• This tends to work best if you give them something specific to watch for, such as the quality of port de bras or placement of the working leg in a tendue combination. Specificity encourages students to observe more acutely, and encourages a productive discussion, instead of generalities like, “You did good!”
    • Provide models for giving feedback constructively and tactfully before the start of the activity. Whenever you give your own feedback to students, be sure you are using the kind of language you want them to use in their discussions with one another!
    • After the students have time to share their observations with their partner, be sure to have each group share something that came up in their discussion. That way, you can incentivize students to keep their conversations on point and also monitor what kinds of feedback are being given!
  • Ask students to analyze what they are experiencing in different aspects of their training.
    • If students study more than one style of dance, ask them to list similarities and differences between the techniques. “What is the difference between a typical jazz pirouette and the way we pirouette in ballet class?” can be a really powerful question! Not only will you help students make connections between dance styles, but you will also encourage them to pay attention to the way they hold their bodies and move in each class!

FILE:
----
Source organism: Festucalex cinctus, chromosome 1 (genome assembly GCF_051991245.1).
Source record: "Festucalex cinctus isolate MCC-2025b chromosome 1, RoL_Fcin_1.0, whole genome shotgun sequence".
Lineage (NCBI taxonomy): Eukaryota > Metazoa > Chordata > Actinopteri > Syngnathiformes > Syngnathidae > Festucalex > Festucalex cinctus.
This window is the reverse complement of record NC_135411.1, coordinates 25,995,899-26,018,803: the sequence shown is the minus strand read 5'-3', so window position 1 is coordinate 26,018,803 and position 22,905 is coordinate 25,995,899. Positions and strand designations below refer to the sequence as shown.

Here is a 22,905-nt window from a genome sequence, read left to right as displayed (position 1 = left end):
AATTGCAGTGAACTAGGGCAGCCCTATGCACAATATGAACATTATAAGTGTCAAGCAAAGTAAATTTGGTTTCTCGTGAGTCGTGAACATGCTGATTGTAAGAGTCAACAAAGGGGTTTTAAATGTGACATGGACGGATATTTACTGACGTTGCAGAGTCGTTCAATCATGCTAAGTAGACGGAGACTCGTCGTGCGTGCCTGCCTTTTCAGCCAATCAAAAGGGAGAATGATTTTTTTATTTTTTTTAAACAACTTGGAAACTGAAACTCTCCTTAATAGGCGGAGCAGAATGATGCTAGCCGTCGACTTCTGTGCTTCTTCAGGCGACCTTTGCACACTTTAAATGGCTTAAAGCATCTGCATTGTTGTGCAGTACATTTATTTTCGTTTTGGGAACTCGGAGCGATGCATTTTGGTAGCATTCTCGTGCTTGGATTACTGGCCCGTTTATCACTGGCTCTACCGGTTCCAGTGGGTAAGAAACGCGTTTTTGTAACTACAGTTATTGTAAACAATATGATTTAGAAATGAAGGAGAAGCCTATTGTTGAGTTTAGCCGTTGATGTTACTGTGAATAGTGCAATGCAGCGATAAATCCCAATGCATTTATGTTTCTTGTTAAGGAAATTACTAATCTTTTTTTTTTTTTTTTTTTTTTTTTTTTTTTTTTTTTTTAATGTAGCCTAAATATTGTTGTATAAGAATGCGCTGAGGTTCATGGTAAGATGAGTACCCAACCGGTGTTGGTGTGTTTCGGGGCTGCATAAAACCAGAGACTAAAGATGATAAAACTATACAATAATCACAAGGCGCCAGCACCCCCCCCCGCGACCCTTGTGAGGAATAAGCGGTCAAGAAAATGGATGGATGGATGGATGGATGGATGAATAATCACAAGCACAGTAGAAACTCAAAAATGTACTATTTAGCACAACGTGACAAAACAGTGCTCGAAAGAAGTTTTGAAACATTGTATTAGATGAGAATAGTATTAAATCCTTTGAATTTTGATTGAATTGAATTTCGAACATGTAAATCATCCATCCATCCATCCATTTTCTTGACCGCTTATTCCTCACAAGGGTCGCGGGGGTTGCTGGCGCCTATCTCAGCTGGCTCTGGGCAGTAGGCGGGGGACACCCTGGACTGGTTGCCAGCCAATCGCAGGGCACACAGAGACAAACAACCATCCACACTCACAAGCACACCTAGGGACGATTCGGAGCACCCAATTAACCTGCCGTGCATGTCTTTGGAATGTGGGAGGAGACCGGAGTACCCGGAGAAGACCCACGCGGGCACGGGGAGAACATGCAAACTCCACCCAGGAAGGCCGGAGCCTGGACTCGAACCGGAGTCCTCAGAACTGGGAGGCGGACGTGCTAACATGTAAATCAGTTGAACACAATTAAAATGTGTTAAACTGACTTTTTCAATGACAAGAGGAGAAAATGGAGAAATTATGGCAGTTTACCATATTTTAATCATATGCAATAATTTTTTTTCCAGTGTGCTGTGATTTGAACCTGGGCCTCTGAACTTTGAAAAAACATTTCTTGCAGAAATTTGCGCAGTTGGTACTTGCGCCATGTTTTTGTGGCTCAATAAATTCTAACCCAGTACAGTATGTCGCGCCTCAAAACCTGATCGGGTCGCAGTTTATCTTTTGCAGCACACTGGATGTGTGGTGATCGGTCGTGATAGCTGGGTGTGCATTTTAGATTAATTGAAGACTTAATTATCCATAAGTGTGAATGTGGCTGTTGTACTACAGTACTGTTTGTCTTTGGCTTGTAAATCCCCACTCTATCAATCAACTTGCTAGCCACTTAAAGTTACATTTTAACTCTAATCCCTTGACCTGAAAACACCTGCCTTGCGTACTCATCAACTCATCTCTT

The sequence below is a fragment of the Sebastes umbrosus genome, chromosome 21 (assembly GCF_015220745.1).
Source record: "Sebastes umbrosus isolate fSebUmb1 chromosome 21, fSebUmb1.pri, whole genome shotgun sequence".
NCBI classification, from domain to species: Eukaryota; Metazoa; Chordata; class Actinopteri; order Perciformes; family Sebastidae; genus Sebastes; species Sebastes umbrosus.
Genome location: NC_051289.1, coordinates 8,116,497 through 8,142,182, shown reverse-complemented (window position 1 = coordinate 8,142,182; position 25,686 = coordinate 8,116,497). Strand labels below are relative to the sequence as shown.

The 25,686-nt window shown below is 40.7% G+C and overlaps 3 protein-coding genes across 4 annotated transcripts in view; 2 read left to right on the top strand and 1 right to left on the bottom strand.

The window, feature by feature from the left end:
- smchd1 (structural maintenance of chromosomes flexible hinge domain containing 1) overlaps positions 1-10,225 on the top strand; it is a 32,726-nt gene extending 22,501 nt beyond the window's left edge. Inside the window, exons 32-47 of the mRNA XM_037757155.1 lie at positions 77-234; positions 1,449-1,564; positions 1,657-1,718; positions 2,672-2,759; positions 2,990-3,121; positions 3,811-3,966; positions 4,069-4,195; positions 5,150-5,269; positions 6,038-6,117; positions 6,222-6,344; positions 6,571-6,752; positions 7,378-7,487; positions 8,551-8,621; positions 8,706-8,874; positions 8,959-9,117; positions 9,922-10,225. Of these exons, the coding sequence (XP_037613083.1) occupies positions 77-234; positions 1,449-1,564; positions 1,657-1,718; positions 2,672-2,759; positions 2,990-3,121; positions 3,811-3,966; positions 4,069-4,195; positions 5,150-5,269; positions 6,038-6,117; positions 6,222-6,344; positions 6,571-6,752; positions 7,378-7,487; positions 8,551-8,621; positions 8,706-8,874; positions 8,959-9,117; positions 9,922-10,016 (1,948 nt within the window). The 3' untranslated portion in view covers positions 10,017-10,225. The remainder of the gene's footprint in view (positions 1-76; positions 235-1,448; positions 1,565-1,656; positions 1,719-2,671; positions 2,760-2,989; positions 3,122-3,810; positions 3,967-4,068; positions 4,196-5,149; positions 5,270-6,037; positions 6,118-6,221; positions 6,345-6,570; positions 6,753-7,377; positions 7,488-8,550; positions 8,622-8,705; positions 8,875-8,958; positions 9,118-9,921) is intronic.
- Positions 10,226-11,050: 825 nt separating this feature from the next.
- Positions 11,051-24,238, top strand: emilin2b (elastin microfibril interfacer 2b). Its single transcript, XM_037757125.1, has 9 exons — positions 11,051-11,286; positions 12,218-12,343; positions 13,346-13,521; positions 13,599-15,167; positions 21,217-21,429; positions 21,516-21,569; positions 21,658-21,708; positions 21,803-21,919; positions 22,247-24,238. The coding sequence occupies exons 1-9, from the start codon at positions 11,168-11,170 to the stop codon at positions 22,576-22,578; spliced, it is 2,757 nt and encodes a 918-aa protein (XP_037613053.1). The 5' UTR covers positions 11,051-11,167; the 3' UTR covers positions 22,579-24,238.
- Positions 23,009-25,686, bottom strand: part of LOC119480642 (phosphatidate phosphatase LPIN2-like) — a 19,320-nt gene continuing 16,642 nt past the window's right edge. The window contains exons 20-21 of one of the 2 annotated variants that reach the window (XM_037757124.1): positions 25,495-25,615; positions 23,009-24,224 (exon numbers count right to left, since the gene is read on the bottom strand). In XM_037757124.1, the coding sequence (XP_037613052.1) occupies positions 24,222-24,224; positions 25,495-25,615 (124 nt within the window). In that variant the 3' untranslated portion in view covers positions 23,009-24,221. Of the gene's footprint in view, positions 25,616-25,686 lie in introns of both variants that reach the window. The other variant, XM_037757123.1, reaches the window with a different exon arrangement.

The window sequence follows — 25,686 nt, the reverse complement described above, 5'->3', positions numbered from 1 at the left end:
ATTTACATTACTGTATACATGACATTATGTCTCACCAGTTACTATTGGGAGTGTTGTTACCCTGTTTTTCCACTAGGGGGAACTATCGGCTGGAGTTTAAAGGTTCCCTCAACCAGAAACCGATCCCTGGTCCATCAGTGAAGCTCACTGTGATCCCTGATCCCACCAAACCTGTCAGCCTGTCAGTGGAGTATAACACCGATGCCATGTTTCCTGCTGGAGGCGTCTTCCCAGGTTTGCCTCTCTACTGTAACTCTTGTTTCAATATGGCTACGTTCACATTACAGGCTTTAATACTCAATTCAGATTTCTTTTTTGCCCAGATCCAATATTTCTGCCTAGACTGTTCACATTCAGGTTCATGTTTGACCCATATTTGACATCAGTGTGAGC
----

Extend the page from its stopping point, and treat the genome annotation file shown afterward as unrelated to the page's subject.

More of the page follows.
• Similarly, if students take the same style from more than one teacher, ask them how your approach might be different from your colleagues’. For example, you might ask how Mr. Smith directs students to spot in a chaine turn, and how that is similar or different from the direction you provide. You can even ask which one they find the most helpful – and be sure to let them know that their is no right or wrong answer! (Side note: You might want to let your fellow teachers know you are taking this approach, so that they don’t hear rumors that you are talking about them in your class!) This will help students understand that their are many different approaches to ballet technique, and that they will need to figure out which methodologies makes sense to them!

The final part of the series will look at ways we can help our students learn to collaborate with their peers and develop their own creative voices! What teaching techniques do you use to encourage empowerment in the dance studio? I’d love to hear your feedback and ideas in the comments!